Advanced Mathematical Analysis

Periodic Functions and Distributions, Complex Analysis, Laplace Transform and Applications

  • Richard Beals

Part of the Graduate Texts in Mathematics book series (GTM, volume 12)

Table of contents

  1. Front Matter
    Pages i-xi
  2. Richard Beals
    Pages 1-33
  3. Richard Beals
    Pages 34-68
  4. Richard Beals
    Pages 103-130
  5. Richard Beals
    Pages 131-154
  6. Richard Beals
    Pages 155-189
  7. Richard Beals
    Pages 190-222
  8. Back Matter
    Pages 223-232

About this book

Introduction

Once upon a time students of mathematics and students of science or engineering took the same courses in mathematical analysis beyond calculus. Now it is common to separate" advanced mathematics for science and engi­ neering" from what might be called "advanced mathematical analysis for mathematicians." It seems to me both useful and timely to attempt a reconciliation. The separation between kinds of courses has unhealthy effects. Mathe­ matics students reverse the historical development of analysis, learning the unifying abstractions first and the examples later (if ever). Science students learn the examples as taught generations ago, missing modern insights. A choice between encountering Fourier series as a minor instance of the repre­ sentation theory of Banach algebras, and encountering Fourier series in isolation and developed in an ad hoc manner, is no choice at all. It is easy to recognize these problems, but less easy to counter the legiti­ mate pressures which have led to a separation. Modern mathematics has broadened our perspectives by abstraction and bold generalization, while developing techniques which can treat classical theories in a definitive way. On the other hand, the applier of mathematics has continued to need a variety of definite tools and has not had the time to acquire the broadest and most definitive grasp-to learn necessary and sufficient conditions when simple sufficient conditions will serve, or to learn the general framework encompass­ ing different examples.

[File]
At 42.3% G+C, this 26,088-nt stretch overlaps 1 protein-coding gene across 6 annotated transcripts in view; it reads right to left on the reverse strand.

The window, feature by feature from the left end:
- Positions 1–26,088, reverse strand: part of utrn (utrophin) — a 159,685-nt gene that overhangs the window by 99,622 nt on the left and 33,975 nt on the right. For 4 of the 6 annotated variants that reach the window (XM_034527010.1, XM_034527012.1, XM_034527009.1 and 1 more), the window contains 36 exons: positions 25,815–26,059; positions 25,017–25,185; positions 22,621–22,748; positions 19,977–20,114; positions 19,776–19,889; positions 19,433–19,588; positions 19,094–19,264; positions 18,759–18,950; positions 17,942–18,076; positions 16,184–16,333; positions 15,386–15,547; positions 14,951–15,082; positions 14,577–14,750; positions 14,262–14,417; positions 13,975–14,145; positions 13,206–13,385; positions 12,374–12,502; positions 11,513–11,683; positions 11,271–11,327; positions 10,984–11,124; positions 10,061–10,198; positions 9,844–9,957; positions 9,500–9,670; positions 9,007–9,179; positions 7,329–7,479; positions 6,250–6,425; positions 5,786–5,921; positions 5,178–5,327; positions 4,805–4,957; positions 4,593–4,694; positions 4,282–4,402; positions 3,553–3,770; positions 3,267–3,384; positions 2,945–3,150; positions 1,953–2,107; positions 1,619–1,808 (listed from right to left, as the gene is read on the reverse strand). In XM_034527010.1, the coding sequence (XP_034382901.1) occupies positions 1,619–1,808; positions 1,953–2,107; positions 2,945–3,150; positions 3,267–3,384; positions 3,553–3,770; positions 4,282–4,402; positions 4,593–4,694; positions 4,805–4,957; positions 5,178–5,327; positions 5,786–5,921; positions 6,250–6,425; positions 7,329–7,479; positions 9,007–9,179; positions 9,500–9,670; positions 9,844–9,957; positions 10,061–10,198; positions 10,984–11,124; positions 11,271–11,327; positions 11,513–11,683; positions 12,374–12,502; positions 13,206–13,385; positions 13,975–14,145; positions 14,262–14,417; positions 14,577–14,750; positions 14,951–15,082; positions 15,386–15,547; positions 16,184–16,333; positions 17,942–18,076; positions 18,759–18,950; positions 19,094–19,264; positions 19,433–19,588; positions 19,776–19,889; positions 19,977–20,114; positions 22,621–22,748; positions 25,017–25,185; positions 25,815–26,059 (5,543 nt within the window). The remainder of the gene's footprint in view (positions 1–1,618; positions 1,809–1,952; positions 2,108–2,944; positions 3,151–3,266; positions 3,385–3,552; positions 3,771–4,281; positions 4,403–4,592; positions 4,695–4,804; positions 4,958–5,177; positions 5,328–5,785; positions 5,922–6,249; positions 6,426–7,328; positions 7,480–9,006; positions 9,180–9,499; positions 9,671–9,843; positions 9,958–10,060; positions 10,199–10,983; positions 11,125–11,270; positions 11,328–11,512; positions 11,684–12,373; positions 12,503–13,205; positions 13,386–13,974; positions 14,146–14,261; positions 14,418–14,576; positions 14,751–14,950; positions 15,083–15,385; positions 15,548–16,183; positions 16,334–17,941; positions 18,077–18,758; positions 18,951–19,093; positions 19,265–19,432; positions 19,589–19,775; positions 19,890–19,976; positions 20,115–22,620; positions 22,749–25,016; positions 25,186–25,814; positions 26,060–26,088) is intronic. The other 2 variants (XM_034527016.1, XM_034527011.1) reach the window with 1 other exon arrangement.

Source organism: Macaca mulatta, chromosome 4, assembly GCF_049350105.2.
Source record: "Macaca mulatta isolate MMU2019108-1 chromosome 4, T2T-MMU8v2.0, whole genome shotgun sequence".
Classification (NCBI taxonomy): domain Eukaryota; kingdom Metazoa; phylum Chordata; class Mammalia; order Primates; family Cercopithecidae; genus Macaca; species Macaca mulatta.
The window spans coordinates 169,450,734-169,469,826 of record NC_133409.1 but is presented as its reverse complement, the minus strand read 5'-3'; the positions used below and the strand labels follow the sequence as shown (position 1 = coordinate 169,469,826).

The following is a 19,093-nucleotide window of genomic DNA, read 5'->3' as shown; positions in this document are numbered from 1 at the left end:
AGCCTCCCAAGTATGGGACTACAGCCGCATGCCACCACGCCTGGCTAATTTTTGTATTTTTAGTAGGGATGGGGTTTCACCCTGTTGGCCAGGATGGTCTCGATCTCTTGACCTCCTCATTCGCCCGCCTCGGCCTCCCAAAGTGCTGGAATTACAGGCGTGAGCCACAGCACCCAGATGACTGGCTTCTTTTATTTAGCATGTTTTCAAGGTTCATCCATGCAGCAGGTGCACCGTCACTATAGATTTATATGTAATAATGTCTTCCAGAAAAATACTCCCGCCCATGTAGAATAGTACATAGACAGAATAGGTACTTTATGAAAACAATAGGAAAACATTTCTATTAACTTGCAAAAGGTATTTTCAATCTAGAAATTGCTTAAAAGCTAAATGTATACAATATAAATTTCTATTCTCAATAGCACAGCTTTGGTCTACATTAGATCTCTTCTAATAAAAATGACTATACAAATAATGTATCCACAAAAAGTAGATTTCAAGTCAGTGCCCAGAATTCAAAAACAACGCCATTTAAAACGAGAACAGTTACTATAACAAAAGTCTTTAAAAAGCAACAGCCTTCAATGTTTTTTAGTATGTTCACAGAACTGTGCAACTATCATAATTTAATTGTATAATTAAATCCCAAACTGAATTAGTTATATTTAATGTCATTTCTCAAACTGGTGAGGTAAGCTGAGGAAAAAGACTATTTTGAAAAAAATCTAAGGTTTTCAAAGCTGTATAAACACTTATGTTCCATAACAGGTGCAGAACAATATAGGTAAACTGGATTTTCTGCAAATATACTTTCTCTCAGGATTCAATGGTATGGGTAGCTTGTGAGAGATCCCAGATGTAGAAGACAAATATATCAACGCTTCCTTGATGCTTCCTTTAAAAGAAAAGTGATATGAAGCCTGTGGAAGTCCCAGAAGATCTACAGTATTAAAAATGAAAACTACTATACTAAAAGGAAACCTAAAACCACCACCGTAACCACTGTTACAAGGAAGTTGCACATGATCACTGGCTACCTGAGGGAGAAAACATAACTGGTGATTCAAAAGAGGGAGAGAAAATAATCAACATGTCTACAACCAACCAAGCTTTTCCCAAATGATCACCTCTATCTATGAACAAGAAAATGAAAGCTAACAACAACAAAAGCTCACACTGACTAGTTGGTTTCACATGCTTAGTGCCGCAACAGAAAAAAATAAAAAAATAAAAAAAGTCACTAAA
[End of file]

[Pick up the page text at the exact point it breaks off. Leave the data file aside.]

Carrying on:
Keywords

Analysis calculus Complex analysis complex number differential equation distribution exponential function Fourier series function Hilbert space holomorphic function logarithm Logarithmus Mathematica mathematical analysis metric space

Authors and affiliations

  • Richard Beals
    • 1
  1. 1.Department of MathematicsUniversity of ChicagoChicagoUSA

Bibliographic information

  • DOI https://doi.org/10.1007/978-1-4684-9886-8
  • Copyright Information Springer-Verlag New York 1973
  • Publisher Name Springer, New York, NY
  • eBook Packages Springer Book Archive
  • Print ISBN 978-0-387-90066-7
  • Online ISBN 978-1-4684-9886-8
  • Series Print ISSN 0072-5285
  • About this book